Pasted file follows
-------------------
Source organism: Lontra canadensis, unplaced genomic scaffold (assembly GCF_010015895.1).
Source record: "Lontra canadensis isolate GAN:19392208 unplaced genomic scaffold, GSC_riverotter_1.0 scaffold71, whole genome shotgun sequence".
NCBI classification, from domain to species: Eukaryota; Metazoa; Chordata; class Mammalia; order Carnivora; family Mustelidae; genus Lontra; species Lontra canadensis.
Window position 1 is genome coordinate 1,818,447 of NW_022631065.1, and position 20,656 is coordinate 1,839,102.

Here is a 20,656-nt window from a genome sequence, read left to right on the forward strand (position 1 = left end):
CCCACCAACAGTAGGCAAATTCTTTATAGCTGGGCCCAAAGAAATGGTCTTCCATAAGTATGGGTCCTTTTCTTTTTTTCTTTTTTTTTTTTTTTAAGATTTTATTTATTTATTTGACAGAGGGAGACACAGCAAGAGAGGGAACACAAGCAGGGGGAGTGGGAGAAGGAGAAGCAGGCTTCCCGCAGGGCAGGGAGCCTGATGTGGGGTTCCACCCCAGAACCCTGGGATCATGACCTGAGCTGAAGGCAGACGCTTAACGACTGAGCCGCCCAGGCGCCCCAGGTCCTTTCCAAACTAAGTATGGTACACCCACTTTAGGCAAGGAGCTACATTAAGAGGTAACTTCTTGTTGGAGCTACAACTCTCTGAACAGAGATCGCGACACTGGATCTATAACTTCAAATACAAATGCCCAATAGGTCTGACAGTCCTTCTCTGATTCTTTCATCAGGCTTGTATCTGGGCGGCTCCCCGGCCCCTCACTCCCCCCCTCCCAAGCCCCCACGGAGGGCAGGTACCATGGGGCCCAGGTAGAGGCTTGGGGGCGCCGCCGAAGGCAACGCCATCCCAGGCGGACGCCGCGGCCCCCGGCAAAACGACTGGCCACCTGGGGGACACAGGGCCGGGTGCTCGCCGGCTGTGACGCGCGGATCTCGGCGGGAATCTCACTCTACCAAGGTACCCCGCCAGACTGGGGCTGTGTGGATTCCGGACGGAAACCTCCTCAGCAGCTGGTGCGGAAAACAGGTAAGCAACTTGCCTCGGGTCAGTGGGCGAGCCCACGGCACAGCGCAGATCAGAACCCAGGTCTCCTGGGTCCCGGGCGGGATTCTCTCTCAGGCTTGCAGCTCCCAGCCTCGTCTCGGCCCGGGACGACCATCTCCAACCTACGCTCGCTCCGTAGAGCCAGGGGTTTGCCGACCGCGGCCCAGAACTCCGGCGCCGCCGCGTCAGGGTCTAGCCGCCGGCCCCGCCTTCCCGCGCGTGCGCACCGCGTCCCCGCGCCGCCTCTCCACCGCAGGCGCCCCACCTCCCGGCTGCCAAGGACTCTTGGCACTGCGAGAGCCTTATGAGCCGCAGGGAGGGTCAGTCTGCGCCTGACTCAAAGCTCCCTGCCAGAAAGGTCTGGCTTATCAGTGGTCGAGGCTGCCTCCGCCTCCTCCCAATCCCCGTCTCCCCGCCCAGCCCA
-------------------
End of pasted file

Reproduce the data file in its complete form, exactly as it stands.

Source organism: Lontra canadensis, unplaced genomic scaffold (assembly GCF_010015895.1).
Source record: "Lontra canadensis isolate GAN:19392208 unplaced genomic scaffold, GSC_riverotter_1.0 scaffold71, whole genome shotgun sequence".
NCBI classification, from domain to species: Eukaryota; Metazoa; Chordata; class Mammalia; order Carnivora; family Mustelidae; genus Lontra; species Lontra canadensis.
Window position 1 is genome coordinate 1,818,447 of NW_022631065.1, and position 20,656 is coordinate 1,839,102.

Here is a 20,656-nt window from a genome sequence, read left to right on the forward strand (position 1 = left end):
CCCACCAACAGTAGGCAAATTCTTTATAGCTGGGCCCAAAGAAATGGTCTTCCATAAGTATGGGTCCTTTTCTTTTTTTCTTTTTTTTTTTTTTTAAGATTTTATTTATTTATTTGACAGAGGGAGACACAGCAAGAGAGGGAACACAAGCAGGGGGAGTGGGAGAAGGAGAAGCAGGCTTCCCGCAGGGCAGGGAGCCTGATGTGGGGTTCCACCCCAGAACCCTGGGATCATGACCTGAGCTGAAGGCAGACGCTTAACGACTGAGCCGCCCAGGCGCCCCAGGTCCTTTCCAAACTAAGTATGGTACACCCACTTTAGGCAAGGAGCTACATTAAGAGGTAACTTCTTGTTGGAGCTACAACTCTCTGAACAGAGATCGCGACACTGGATCTATAACTTCAAATACAAATGCCCAATAGGTCTGACAGTCCTTCTCTGATTCTTTCATCAGGCTTGTATCTGGGCGGCTCCCCGGCCCCTCACTCCCCCCCTCCCAAGCCCCCACGGAGGGCAGGTACCATGGGGCCCAGGTAGAGGCTTGGGGGCGCCGCCGAAGGCAACGCCATCCCAGGCGGACGCCGCGGCCCCCGGCAAAACGACTGGCCACCTGGGGGACACAGGGCCGGGTGCTCGCCGGCTGTGACGCGCGGATCTCGGCGGGAATCTCACTCTACCAAGGTACCCCGCCAGACTGGGGCTGTGTGGATTCCGGACGGAAACCTCCTCAGCAGCTGGTGCGGAAAACAGGTAAGCAACTTGCCTCGGGTCAGTGGGCGAGCCCACGGCACAGCGCAGATCAGAACCCAGGTCTCCTGGGTCCCGGGCGGGATTCTCTCTCAGGCTTGCAGCTCCCAGCCTCGTCTCGGCCCGGGACGACCATCTCCAACCTACGCTCGCTCCGTAGAGCCAGGGGTTTGCCGACCGCGGCCCAGAACTCCGGCGCCGCCGCGTCAGGGTCTAGCCGCCGGCCCCGCCTTCCCGCGCGTGCGCACCGCGTCCCCGCGCCGCCTCTCCACCGCAGGCGCCCCACCTCCCGGCTGCCAAGGACTCTTGGCACTGCGAGAGCCTTATGAGCCGCAGGGAGGGTCAGTCTGCGCCTGACTCAAAGCTCCCTGCCAGAAAGGTCTGGCTTATCAGTGGTCGAGGCTGCCTCCGCCTCCTCCCAATCCCCGTCTCCCCGCCCAGCCCA